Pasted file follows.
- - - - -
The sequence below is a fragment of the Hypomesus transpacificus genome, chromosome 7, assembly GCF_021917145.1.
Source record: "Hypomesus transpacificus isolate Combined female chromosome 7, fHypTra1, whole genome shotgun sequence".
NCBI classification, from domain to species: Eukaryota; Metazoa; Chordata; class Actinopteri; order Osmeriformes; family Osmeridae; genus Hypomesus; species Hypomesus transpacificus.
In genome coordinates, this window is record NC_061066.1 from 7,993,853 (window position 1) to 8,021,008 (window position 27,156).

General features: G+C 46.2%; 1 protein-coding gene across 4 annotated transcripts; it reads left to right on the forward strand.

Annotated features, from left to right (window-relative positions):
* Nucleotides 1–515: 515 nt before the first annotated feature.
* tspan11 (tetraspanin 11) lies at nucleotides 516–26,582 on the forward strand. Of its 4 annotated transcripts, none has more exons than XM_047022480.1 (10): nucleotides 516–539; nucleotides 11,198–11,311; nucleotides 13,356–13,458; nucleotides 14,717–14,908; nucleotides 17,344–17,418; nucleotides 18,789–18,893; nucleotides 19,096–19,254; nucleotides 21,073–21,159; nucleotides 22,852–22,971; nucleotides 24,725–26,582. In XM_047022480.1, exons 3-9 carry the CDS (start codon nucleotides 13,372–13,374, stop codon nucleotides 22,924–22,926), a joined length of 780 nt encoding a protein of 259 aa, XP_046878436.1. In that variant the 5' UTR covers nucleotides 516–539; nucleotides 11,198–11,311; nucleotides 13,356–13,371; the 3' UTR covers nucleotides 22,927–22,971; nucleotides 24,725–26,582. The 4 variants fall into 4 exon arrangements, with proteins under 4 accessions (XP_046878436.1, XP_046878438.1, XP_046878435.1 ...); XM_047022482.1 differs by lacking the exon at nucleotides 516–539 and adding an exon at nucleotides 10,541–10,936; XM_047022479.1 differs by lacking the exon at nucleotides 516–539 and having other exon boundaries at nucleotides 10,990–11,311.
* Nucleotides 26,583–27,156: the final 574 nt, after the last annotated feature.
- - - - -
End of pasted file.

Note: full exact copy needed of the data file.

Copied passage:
The sequence below is a fragment of the Hypomesus transpacificus genome, chromosome 7, assembly GCF_021917145.1.
Source record: "Hypomesus transpacificus isolate Combined female chromosome 7, fHypTra1, whole genome shotgun sequence".
NCBI classification, from domain to species: Eukaryota; Metazoa; Chordata; class Actinopteri; order Osmeriformes; family Osmeridae; genus Hypomesus; species Hypomesus transpacificus.
In genome coordinates, this window is record NC_061066.1 from 7,993,853 (window position 1) to 8,021,008 (window position 27,156).

General features: G+C 46.2%; 1 protein-coding gene across 4 annotated transcripts; it reads left to right on the forward strand.

Annotated features, from left to right (window-relative positions):
* Nucleotides 1–515: 515 nt before the first annotated feature.
* tspan11 (tetraspanin 11) lies at nucleotides 516–26,582 on the forward strand. Of its 4 annotated transcripts, none has more exons than XM_047022480.1 (10): nucleotides 516–539; nucleotides 11,198–11,311; nucleotides 13,356–13,458; nucleotides 14,717–14,908; nucleotides 17,344–17,418; nucleotides 18,789–18,893; nucleotides 19,096–19,254; nucleotides 21,073–21,159; nucleotides 22,852–22,971; nucleotides 24,725–26,582. In XM_047022480.1, exons 3-9 carry the CDS (start codon nucleotides 13,372–13,374, stop codon nucleotides 22,924–22,926), a joined length of 780 nt encoding a protein of 259 aa, XP_046878436.1. In that variant the 5' UTR covers nucleotides 516–539; nucleotides 11,198–11,311; nucleotides 13,356–13,371; the 3' UTR covers nucleotides 22,927–22,971; nucleotides 24,725–26,582. The 4 variants fall into 4 exon arrangements, with proteins under 4 accessions (XP_046878436.1, XP_046878438.1, XP_046878435.1 ...); XM_047022482.1 differs by lacking the exon at nucleotides 516–539 and adding an exon at nucleotides 10,541–10,936; XM_047022479.1 differs by lacking the exon at nucleotides 516–539 and having other exon boundaries at nucleotides 10,990–11,311.
* Nucleotides 26,583–27,156: the final 574 nt, after the last annotated feature.